Yes. His only true competition is Jeff Bridges for Hell or High Water. But, like most categories, La La Land is going to finish the night with a big haul. Moonlight should sneak in a win where it can, which gives Ali even more of a chance, as there are no La La Land nominees here. This will probably, in fact, be one of Moonlight's for-sure wins among its limited chances.

BEST SUPPORTING ACTRESS

Should Naomie Harris Win:
Where Ali's performance is fantastic, but limited, Harris's enraging performance as Chiron's awful mother carries throughout all three chapters. In fact, it's that relationship between mother and son that leads to much of Chiron's personal grief.

It's a role that is so vital to each and every fiber of the film and Harris delivers it with such power and passion. It's easy to hate her actions, but revel in her intensity. The scene where the adult Chiron meets with her is heart-wrenching, mostly due to Harris's commitment. It's unmistakably one of the year's best.

Will Naomie Harris Win:
Nope. This is all Viola Davis's prize. Even before anyone had seen a single frame of Fences, the prize had already been declared her's.

BEST ADAPTED SCREENPLAY

Should Moonlight Win:
Some may consider this category fraud, for the sake of giving Moonlight a chance in a separate category than La La Land, it makes sense to find it here, as the screenplay is based on an un-produced play by Tarell Alvin McCraney, who earns co-writing and co-nominating status with Jenkins.

In that regard, it is totally worthy of winning. It's more captivating than Fences, which has deceased playwrighting legend August Wilson behind it. It's more involved than the inspiring Hidden Figures. But, Arrival's poignant and clever delivery stands out. The entire picture is about language and relationship, disguised as a science fiction drama.

Arrival should get the prize here.

Will Moonlight Win:
Not that it isn't deserving, but it will definitely win for the sake of not having to compete with La La Land. That reasoning is a shame, but it's where the race stands.

BEST CINEMATOGRAPHY

Should Moonlight Win:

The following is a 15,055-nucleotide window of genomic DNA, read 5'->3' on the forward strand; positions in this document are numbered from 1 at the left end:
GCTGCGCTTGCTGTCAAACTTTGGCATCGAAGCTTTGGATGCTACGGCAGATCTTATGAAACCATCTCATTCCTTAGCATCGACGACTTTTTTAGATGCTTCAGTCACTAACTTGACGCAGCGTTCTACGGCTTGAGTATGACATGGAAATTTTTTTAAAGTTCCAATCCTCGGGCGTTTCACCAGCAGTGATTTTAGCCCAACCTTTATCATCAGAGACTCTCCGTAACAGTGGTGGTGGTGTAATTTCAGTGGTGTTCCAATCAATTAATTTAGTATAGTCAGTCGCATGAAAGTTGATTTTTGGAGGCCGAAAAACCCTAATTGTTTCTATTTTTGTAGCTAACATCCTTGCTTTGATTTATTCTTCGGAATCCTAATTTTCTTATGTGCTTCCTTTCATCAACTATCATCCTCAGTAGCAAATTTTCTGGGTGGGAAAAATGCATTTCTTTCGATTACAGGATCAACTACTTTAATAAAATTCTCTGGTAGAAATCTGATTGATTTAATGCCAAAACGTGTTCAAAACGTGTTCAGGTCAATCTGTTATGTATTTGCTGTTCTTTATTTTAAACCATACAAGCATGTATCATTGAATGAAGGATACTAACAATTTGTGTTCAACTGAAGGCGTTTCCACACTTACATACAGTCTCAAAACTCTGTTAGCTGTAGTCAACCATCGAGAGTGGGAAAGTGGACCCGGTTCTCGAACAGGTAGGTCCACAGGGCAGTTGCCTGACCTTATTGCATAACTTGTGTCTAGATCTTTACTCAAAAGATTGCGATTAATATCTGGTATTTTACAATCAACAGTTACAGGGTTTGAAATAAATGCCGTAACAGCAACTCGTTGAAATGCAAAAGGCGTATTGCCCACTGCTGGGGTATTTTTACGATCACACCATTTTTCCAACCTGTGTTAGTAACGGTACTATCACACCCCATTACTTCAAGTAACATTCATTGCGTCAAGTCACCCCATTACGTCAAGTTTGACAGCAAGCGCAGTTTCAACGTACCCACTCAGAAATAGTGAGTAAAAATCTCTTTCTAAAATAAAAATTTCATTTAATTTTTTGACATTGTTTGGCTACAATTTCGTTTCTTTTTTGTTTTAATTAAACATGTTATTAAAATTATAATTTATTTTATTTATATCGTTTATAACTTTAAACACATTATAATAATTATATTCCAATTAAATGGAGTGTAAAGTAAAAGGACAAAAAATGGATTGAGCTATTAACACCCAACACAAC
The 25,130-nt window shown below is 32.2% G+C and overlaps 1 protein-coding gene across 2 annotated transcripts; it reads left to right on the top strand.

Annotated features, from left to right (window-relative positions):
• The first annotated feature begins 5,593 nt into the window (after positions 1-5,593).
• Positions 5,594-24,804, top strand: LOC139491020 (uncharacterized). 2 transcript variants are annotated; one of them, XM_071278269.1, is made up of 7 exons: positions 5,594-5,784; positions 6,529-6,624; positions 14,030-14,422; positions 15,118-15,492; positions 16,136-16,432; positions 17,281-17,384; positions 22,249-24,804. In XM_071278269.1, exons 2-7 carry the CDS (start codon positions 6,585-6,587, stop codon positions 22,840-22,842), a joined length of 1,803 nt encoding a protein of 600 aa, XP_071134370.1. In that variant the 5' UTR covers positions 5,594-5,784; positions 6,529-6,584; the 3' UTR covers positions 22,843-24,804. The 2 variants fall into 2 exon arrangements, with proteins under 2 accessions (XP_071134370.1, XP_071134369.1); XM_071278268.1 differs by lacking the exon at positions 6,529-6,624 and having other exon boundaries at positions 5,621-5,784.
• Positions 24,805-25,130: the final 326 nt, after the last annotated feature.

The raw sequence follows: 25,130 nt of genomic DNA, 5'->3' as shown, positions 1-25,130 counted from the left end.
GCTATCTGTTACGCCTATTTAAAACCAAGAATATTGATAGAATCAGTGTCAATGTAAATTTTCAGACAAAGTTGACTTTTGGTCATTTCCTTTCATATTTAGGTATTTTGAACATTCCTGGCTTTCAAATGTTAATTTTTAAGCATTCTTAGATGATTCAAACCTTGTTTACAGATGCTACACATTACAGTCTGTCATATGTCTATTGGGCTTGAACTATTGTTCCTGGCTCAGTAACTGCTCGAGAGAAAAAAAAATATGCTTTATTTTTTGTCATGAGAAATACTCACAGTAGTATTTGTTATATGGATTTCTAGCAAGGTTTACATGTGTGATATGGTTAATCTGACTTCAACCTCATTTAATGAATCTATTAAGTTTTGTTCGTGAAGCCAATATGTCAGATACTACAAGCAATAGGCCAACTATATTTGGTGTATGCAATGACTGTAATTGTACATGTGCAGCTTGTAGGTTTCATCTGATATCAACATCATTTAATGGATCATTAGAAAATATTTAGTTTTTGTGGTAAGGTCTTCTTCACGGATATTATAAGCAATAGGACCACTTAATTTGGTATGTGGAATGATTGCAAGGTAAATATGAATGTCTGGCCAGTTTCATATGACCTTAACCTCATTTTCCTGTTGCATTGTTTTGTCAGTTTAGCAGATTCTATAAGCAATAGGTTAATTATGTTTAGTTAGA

One of the film's strongest components is the beautiful lighting, colors, and choices found in the rich cinematography. The stark blues and harsh pinks and purples make the slums of Miami look like a hidden paradise.

In fact, in a year with incredible films, the visuals found in Moonlight are easily some of the stand out images. It's up against some fantastic nominees, with La La Land's genius choices, Arrival's sweeping epic shots, and Silence's very Oscar-friendly frames fighting for the win here. But, Moonlight's visuals are the ones that sell the story. From the close up of hands on the beach, to a mother screaming in the shadow of neon pink light, you can't argue here.

Will It Win:
It'll be close here, but La La Land should prevail. The shot of Emma Stone and her friends dancing down and L.A. street or the entire opening number offer some of the decade's best visual treats. Plus, it's La La Land.

BEST FILM EDITING

Should It Win:
Piecing together a story that is, essentially, three separate pieces, isn't as easy as it sounds. It has to have some follow through, which Moonlight's editors cleverly pull off.

It's a complete package of transitions that feel subtle, which is the point.

Plus, editor Joi McMillon has already made history as the first black female editor to ever receive a nomination. A much-deserved win would be even more exciting.

Will It Win:
La La Land's tight editing, especially in regard to its massive size and scope, will deservedly edge out Moonlight here.

BEST ORIGINAL SCORE

Should It Win:
Every element of Moonlight seems to stick with you well after the credits roll...except for the score. While it serves the film well, there isn't necessarily much about it that separates it as one of the year's best.

Fellow nominee Jackie's bombastic score almost acted as another character, carrying pieces of the film on its own. La La Land's score is, equally, a very vital piece to that film's structure.

Moonlight's is rides below the surface too much.

Will It Win:
Um, no. It's up against La La Land here, again.

SUMMARY
Depending how our current political culture shapes things once voting begins, Moonlight should easily bring home 2 wins, with Director and Picture as possibilities.

La La Land is definitely a beast this season. Earning a record-tying number of nominations means the film is loved across the board. But, will that love lead some voters to spread the wealth? If so, Jenkins' drama will reap those benefits.

What do you think? Let me know in the comments below!